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FROM THE EDITOR'S PEN  / Lessons From The Storm /   Editorial List

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 Lessons From The Storm

Donna, Isabel, Betsy, Inez, David, Andrew, Frances, Jeanne, Katrina, Wilma and Matthew. This is not an invitation list for a family reunion, just a list of the hurricanes that I have been lucky(?) enough to live through.  Since I was born, I have never missed being there when a hurricane hit my neck of the woods in Southeast Florida.  When I graduated from college upstate, I drove back home through the onset of Hurricane David. Years later, when Hurricane Andrew hit, I was home visiting my mother, even though I had lived away from Florida for the previous eight years. (The Chamber of Commerce finally asked if I wouldn’t mind never coming back!)  And after I came back to South Florida to start Today’s Caregiver magazine, I actually moved into my new home in Fort Lauderdale in the eye of a hurricane (don’t ask).

Yet, one thing that has been permanently altered for me after Hurricane Wilma hit my neighborhood in 2005 is my ongoing conversation about creating an informal support network.  Oh, I still believe in the need to have your network in place in case of emergencies, but I have learned something of great value about not being too rigid on the concept of where you will be able find support when needed.  Although the folks I can always count upon came through as expected, I was happily surprised about the nature and direction of much of the support we received.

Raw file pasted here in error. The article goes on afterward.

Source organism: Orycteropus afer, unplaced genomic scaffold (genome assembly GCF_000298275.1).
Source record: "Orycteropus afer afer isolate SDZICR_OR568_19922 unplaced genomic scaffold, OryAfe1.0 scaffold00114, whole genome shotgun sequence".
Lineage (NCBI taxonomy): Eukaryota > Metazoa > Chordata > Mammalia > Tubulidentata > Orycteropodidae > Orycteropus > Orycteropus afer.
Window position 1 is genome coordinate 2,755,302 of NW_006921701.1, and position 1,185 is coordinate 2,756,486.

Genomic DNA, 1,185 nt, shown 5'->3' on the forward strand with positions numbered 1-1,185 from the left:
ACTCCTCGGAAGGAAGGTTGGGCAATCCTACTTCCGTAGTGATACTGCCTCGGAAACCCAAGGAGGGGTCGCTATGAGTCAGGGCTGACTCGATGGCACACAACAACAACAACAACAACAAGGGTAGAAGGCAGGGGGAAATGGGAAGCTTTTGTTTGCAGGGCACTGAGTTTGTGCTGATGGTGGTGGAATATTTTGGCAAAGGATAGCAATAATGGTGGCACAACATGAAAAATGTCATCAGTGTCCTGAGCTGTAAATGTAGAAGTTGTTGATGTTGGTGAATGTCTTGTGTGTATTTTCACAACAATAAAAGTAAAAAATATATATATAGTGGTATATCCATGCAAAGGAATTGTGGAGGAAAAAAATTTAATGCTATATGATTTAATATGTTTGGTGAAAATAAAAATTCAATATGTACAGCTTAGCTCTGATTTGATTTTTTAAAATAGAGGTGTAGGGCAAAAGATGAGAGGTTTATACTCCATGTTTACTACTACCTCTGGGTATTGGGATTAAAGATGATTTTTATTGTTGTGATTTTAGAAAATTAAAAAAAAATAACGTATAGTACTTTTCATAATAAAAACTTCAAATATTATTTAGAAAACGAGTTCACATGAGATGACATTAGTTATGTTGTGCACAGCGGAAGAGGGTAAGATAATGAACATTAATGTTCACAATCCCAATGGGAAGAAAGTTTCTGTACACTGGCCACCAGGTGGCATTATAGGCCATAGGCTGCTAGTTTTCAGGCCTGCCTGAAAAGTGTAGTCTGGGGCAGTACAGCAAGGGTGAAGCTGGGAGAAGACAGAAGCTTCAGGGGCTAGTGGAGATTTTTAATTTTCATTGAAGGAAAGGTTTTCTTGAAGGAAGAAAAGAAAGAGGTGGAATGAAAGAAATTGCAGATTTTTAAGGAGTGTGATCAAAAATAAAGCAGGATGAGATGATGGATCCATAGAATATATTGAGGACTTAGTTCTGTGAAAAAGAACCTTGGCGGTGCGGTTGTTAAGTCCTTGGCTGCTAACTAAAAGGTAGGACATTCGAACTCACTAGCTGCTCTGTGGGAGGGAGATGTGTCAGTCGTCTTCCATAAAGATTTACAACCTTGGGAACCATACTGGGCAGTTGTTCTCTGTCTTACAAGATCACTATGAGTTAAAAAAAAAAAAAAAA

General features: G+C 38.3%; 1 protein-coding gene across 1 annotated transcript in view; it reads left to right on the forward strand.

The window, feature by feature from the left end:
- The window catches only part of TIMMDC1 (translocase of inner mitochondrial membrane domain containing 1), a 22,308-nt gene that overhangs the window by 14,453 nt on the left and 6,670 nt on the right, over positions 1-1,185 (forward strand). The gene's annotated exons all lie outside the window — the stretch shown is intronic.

As they say, “Good fences make good neighbors,” but once my fence came down, neighbors that I didn’t know before took to hammer and nail and helped us put it back up—not once, but twice. Neighbors that we had never even met before came by and asked if we had ice. When we responded that we had none, they came back two hours later with two bags for us. And, as the power was restored in a checkerboard fashion, some neighbors with and some without, the power cords crossed the street like shoelaces.  Since I have been through my share of hurricanes, I was darn sure that these relationships would inevitably wane as the power came back on and we all returned to our own lives in our air conditioned caves with the doors locked and the televisions running.  But, for the most part, that did not happen. 

Some neighbors have long since moved away, but for those brave few who spent the nights in our shared backyards around makeshift campfires, there is a bond that to this day has not diminished. The next time someone was in need in the neighborhood; I was sure that the help would come swiftly, and it did. And, no matter what part of the world you live in, that’s a hurricane lesson from which we can all learn. 


Gary Barg

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